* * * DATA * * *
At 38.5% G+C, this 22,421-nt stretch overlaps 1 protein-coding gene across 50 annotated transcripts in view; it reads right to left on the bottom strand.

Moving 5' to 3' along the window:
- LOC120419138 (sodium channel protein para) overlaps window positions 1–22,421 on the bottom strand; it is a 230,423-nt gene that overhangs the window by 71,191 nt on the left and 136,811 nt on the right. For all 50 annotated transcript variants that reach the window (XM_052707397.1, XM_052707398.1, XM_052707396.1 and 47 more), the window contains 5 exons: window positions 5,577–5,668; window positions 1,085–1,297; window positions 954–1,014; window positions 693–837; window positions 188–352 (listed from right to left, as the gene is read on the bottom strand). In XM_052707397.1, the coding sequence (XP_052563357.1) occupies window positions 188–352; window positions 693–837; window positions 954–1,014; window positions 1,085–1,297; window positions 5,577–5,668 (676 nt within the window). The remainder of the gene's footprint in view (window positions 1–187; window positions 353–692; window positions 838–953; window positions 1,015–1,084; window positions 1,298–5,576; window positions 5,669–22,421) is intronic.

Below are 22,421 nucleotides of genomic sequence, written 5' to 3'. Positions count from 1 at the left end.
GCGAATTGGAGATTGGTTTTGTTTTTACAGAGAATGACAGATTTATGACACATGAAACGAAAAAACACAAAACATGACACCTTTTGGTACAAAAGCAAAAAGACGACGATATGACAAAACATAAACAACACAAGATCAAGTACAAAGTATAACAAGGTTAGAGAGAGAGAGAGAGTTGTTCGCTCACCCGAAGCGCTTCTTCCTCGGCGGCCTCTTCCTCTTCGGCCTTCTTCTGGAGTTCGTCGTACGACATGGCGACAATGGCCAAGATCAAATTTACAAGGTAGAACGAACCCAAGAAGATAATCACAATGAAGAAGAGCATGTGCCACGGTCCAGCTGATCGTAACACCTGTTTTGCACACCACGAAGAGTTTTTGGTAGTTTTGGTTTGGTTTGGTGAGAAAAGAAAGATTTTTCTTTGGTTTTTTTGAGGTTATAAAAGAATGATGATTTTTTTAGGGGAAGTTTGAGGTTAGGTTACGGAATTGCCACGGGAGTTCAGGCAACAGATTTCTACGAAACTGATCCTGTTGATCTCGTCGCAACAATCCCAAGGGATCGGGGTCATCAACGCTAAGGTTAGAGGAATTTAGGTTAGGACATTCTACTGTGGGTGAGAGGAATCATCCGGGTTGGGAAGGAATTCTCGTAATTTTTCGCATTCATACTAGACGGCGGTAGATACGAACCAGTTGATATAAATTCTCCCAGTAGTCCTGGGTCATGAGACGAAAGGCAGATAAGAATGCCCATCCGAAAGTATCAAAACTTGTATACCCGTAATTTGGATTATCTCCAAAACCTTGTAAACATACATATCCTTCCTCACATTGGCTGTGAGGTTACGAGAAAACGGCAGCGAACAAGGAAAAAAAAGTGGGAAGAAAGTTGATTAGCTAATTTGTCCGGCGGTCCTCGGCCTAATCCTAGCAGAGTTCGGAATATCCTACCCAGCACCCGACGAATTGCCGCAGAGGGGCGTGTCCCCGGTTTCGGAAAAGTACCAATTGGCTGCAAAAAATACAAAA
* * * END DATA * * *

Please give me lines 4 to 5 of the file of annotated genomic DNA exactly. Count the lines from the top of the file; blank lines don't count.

Below are 22,421 nucleotides of genomic sequence, written 5' to 3'. Positions count from 1 at the left end.
GCGAATTGGAGATTGGTTTTGTTTTTACAGAGAATGACAGATTTATGACACATGAAACGAAAAAACACAAAACATGACACCTTTTGGTACAAAAGCAAAAAGACGACGATATGACAAAACATAAACAACACAAGATCAAGTACAAAGTATAACAAGGTTAGAGAGAGAGAGAGAGTTGTTCGCTCACCCGAAGCGCTTCTTCCTCGGCGGCCTCTTCCTCTTCGGCCTTCTTCTGGAGTTCGTCGTACGACATGGCGACAATGGCCAAGATCAAATTTACAAGGTAGAACGAACCCAAGAAGATAATCACAATGAAGAAGAGCATGTGCCACGGTCCAGCTGATCGTAACACCTGTTTTGCACACCACGAAGAGTTTTTGGTAGTTTTGGTTTGGTTTGGTGAGAAAAGAAAGATTTTTCTTTGGTTTTTTTGAGGTTATAAAAGAATGATGATTTTTTTAGGGGAAGTTTGAGGTTAGGTTACGGAATTGCCACGGGAGTTCAGGCAACAGATTTCTACGAAACTGATCCTGTTGATCTCGTCGCAACAATCCCAAGGGATCGGGGTCATCAACGCTAAGGTTAGAGGAATTTAGGTTAGGACATTCTACTGTGGGTGAGAGGAATCATCCGGGTTGGGAAGGAATTCTCGTAATTTTTCGCATTCATACTAGACGGCGGTAGATACGAACCAGTTGATATAAATTCTCCCAGTAGTCCTGGGTCATGAGACGAAAGGCAGATAAGAATGCCCATCCGAAAGTATCAAAACTTGTATACCCGTAATTTGGATTATCTCCAAAACCTTGTAAACATACATATCCTTCCTCACATTGGCTGTGAGGTTACGAGAAAACGGCAGCGAACAAGGAAAAAAAAGTGGGAAGAAAGTTGATTAGCTAATTTGTCCGGCGGTCCTCGGCCTAATCCTAGCAGAGTTCGGAATATCCTACCCAGCACCCGACGAATTGCCGCAGAGGGGCGTGTCCCCGGTTTCGGAAAAGTACCAATTGGCTGCAAAAAATACAAAA